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Tuesday March 11, 2014

Kentucky Civil Rights Act
posted by Thomas A. Ebendorf

March 2014 is the 50th anniversary of the mass march on Frankfort in support of a state civil rights law.  This march of more than 10,000 people was led by Martin Luther King, Jr. and included baseballs Jackie Robinson, gospel singer Mahalia Jackson, and folk singers Peter, Paul and Mary.  The bill did not pass the 1964 session, but was resurrected and passed two years later in 1966.  This new state law prohibited discrimination in employment and places of public accommodation based on race, national origin, color and religion.  It was generally regarded as one of the best state anti-discrimination laws in the country and closely followed many of the provisions of the United States Civil Rights Act of 1964.  In 1968, Kentucky passed a Fair Housing Law prohibiting discrimination based on race, color, religion and national origin, and in 1972 the legislature amended the Kentucky Civil Rights Act to add coverage prohibiting employment discrimination based on sex and age between the ages of 40 and 65.  With this amendment, Kentucky added coverage equal to the Federal Civil Rights Acts.  Interestingly, the prohibitions against sex discrimination placed in the United States Civil Rights Act of 1964 were originally proposed by southern legislators who felt that by placing prohibition against sex discrimination in the federal law that the northern based labor unions would oppose the passage of the Act.  This failed strategy turned into one of the more significant provisions of the federal law and was later adopted by most states. 

The first real test of the Kentucky Civil Rights Act came in 1972 in the case of Whispering Hills Country Club v. Kentucky Commission on Human Rights, Ky., 475 SW2d 645 (1972).  The Whispering Hills Country Club was a privately owned and operated dance hall in south Louisville in the Whispering Hills Subdivision.  To gain admittance to this “country club” one had to pay a modest membership fee which would give the patron a membership card and entrance into the dance hall.  Lieutenant James Armstead, an African American officer stationed at Ft. Knox accompanied by several of his white co-workers attempted to gain admission on a Friday night.  He was politely but firmly refused with the explanation that the Whispering Hills Country Club was not a public dance hall but rather a private membership club and that the membership was not open to African Americans.  Lieutenant Armstead’s fellow white officers had no difficulty buying a membership card (i.e. cover charge) and obtaining entrance to this facility.  A subsequent complaint filed with the Kentucky Commission on Human Rights, the Administrative Agency for the Kentucky Civil Rights Act, resulted in a finding of illegal discrimination.  As part of the investigation the Commission sent teams of white and African American testers to the facility in an attempt to gain admission.  One of the testers, Gerald Neal, a University of Louisville student activist would later become a State Senator.  Senator Neal was denied admission and his experience bolstered the Commission’s finding that this facility was not a members only club but a public dance hall posing as a legitimate members only club.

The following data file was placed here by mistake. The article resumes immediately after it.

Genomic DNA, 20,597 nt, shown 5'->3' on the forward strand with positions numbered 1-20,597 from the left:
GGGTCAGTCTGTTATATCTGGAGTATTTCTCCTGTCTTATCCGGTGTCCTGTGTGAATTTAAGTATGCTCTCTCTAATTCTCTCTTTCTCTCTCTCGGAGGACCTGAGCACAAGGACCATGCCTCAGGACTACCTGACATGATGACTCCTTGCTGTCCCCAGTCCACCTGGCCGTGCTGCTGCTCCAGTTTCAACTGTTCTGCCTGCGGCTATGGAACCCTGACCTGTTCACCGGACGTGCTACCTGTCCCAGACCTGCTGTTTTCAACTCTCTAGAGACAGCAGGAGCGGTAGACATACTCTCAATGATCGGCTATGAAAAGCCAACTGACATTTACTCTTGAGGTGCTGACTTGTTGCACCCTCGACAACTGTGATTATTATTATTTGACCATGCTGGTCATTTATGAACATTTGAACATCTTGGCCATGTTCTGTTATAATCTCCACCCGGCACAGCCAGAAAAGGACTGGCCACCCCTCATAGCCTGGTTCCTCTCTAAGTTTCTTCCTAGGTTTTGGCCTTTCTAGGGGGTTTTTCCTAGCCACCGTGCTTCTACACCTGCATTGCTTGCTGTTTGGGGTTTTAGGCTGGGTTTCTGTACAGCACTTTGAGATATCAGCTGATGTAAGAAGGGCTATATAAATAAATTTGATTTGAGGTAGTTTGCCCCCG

Following an administrative hearing, the Commission ordered the Whispering Hills Country Club to open its doors to all without regard to race and this decision was appealed to the Kentucky Supreme Court with a claim that the Commission’s Administrative Hearings and Decisions violated the Due Process Clause of the Fourteenth Amendment to the Constitution of the United States and denied a de novo trial circuit court.  This claim was rejected and the Commission’s authority to investigate, make determinations, hold administrative hearings and issue court enforceable orders was upheld. 

Today, prohibitions against discrimination based on race, color, religion, national origin, sex, age and disability are accepted as the norm, not controversial and such behaviors are generally rejected as bad business practices.  Now the focus is on extending these legal protections to the area of sexual orientation.  If history is the teacher, these prohibitions will be added to the protected class.